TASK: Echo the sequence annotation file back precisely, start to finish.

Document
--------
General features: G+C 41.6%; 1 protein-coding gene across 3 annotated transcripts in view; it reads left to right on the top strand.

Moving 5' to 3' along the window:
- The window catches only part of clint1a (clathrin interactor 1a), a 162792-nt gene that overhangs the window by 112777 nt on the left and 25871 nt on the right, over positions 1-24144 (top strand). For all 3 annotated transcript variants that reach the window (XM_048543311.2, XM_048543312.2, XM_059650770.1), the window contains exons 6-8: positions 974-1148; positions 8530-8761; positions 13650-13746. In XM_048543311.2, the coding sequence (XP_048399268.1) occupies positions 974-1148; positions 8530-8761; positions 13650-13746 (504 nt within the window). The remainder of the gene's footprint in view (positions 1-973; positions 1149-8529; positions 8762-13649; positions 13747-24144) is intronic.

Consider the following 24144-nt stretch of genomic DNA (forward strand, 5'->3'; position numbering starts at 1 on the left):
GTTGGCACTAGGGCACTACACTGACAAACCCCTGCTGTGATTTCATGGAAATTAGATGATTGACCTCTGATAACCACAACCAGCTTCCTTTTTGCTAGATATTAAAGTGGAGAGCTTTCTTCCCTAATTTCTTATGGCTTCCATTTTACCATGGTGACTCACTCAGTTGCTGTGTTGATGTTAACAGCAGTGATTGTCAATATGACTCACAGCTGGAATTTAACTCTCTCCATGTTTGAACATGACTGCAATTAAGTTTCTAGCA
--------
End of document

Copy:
General features: G+C 41.6%; 1 protein-coding gene across 3 annotated transcripts in view; it reads left to right on the top strand.

Moving 5' to 3' along the window:
- The window catches only part of clint1a (clathrin interactor 1a), a 162792-nt gene that overhangs the window by 112777 nt on the left and 25871 nt on the right, over positions 1-24144 (top strand). For all 3 annotated transcript variants that reach the window (XM_048543311.2, XM_048543312.2, XM_059650770.1), the window contains exons 6-8: positions 974-1148; positions 8530-8761; positions 13650-13746. In XM_048543311.2, the coding sequence (XP_048399268.1) occupies positions 974-1148; positions 8530-8761; positions 13650-13746 (504 nt within the window). The remainder of the gene's footprint in view (positions 1-973; positions 1149-8529; positions 8762-13649; positions 13747-24144) is intronic.

Consider the following 24144-nt stretch of genomic DNA (forward strand, 5'->3'; position numbering starts at 1 on the left):
GTTGGCACTAGGGCACTACACTGACAAACCCCTGCTGTGATTTCATGGAAATTAGATGATTGACCTCTGATAACCACAACCAGCTTCCTTTTTGCTAGATATTAAAGTGGAGAGCTTTCTTCCCTAATTTCTTATGGCTTCCATTTTACCATGGTGACTCACTCAGTTGCTGTGTTGATGTTAACAGCAGTGATTGTCAATATGACTCACAGCTGGAATTTAACTCTCTCCATGTTTGAACATGACTGCAATTAAGTTTCTAGCA